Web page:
Parashat Va’era 5782, 2022:
To Be Hashem’s People
Rabbi David Etengoff
Dedicated to the sacred memories of my mother, Miriam Tovah bat Aharon Hakohen, father-in-law, Levi ben Yitzhak, sister, Shulamit bat Menachem, sister-in-law, Ruchama Rivka Sondra bat Yechiel, Chana bat Shmuel, Yehonatan Binyamin ben Mordechai Meir Halevi, Shoshana Elka bat Avraham, Tikvah bat Rivka Perel, Peretz ben Chaim, Chaya Sarah bat Reb Yechezkel Shraga, Shmuel Yosef ben Reuven, Shayndel bat Mordechai Yehudah, the Kedoshim of Har Nof, Pittsburgh, and Jersey City, and the refuah shlaimah of Mordechai HaLevi ben Miriam Tovah, Yocheved Dafneh bat Dinah Zehavah, and the health and safety of our brothers and sisters in Israel and around the world.
Our parasha contains four terms that presage yetziat mitzrayim:
Therefore, say to the children of Israel, “I am the L-rd, and I will take you out (v’hotzati) from under the burdens of the Egyptians, and I will save you (v’hitzalti) from their labor, and I will redeem you (v’ga’alti) with an outstretched arm and with great judgments. And I will take you (v’lakachti) to Me as a people, and I will be G-d to you, and you will know that I am the L-rd your G-d, Who has brought you out from under the burdens of the Egyptians. (Sefer Shemot, 6:6-7, translation, The Judaica Press Complete Tanach)
Rashi (1040-1105), Rashbam (1085-1158), and the Ba’alei Tosafot (12-14th centuries), among others, labeled v’hotzati, v’hitzalti, v’ga’alti, and v’lakachti the “four expressions of redemption” (“arba’ah leshonei geulah,” Talmud Bavli, Pesachim 99b). The first three are relatively easy to understand, as they speak directly to Hashem’s impending actions to redeem our ancestors from 210 years of Egyptian servitude. V’lakachti, however, is more problematic regarding its relationship to the Exodus, and, hence, raises exegetical challenges.
According to Rabbeinu Ibn Ezra (1092-11670, the Ramban (Nachmanides, 1194-1270) and Rabbeinu Bahya ben Asher (1255-1340), v’lakachti does not speak to the physical salvation from Egyptian slavery; rather, it references spiritual redemption through Kabbalat haTorah (receiving the Torah). As such, in his Commentary on the Torah on our pasuk, the Ramban interprets “I will take you to Me as a people” as: “When you will come to Mount Sinai and you will receive the Torah [then you will become My people.]” (Translation and brackets my own). A contrasting approach is offered by Rabbi Yosef ben Yitzchak (12th century) in his classic Torah commentary, Bechor Shor, wherein he emphasizes the practical sense of what it means to be Hashem’s people:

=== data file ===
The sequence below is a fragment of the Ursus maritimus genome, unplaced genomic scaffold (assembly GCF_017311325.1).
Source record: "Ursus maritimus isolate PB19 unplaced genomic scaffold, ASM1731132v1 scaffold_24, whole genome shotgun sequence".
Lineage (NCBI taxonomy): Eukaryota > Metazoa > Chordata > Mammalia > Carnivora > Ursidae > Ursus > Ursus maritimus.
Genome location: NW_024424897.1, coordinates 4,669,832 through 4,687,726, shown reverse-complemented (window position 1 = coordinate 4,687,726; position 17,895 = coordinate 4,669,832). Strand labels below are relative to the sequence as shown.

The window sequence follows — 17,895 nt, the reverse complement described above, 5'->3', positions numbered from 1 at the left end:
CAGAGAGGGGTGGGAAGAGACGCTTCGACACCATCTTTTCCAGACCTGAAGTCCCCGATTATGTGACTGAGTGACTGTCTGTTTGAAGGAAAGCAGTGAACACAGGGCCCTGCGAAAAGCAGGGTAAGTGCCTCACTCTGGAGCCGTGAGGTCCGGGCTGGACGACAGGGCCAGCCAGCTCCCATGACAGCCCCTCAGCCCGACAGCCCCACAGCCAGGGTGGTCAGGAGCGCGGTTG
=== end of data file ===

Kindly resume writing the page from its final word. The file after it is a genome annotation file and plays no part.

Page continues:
“I will take you to Me as a people:” And you will be My servants, as it is better for you to be My servants than to be Pharoah’s slaves. “And I will be G-d to you:” I will be your master, and not Pharoah. “And you will know that I am the L-rd your G-d, Who has brought you out:” And you will volitionally serve me, for you will say: “It is better to serve the great King, than to serve this commoner Pharoah.” (Translation my own)
In Rav Yosef ben Yitzchak’s view, “I will take you to Me as a people” portrays our essential obligation toward the Almighty, namely, to recognize Him as our sole master, whom we willingly serve.
In his exegetical work Be’er Mayim Chaim, the Chasidic rebbe, Rabbi Chaim of Czernowitz (1760-1816), takes a different tack that focuses, instead, on Hashem’s role in the covenantal relationship:
“I will take you to Me as a people and I will be G-d to you:” That is to say, I [Hashem] will do two things for you [the Jewish people]: Firstly, the indescribable good that I will do for you is the very act of My taking you to be my people, a people [that henceforth] will be beloved and pleasant to Me, for whom I will bring forth all manner of good and worthy things. Secondly, I will be unto you Elokim, that is, the Judge and Master of Judgment Who will remove from before you all that is necessary [for your well-being], punish your enemies, and do unto those that hate you according to your will. (Translations and brackets my own)
According to Rav Chaim, being Hashem’s people is the greatest good we can acquire, as this status confers His love upon us. Moreover, in His role as Elokim, He will forever be our Shomer Yisrael, our eternal protector. In Rav Chaim’s estimation, Hashem’s love and protection enable us to apprehend His presence in our lives, as the continuation of our pasuk states:
And in so doing [all of the aforementioned], “you will know that I am the L-rd your G-d,” for it will no longer be necessary to acquire a [theological] expert’s knowledge level of emunah (belief) to believe in Me, rather, you [the Jewish people] will know with complete understanding that I am the L-rd your G-d and will thereby comprehend My sense of perfect and total unity. As such, I am complete (shalame) in every regard and there is none other besides Me… [We see, therefore,] two opposites [regarding our relationship with Hashem and the way He encounters us:] chesed (kindness) and din (judgment). Chesed for the Jewish people, and din for the nations of the world [who seek to do us harm]. In sum, I am Hashem, and it is I [alone] who does all this.
May the time come soon, and in our days, when we will recognize and feel Hashem’s chesed for us, and witness His din against all those who desire to destroy us. As the navi Ovadiah so famously said: “And saviors shall ascend Mt. Zion to judge the mountain of Eisav, and the kingdom shall be Hashem’s. (1:21) V’chane yihi ratzon.
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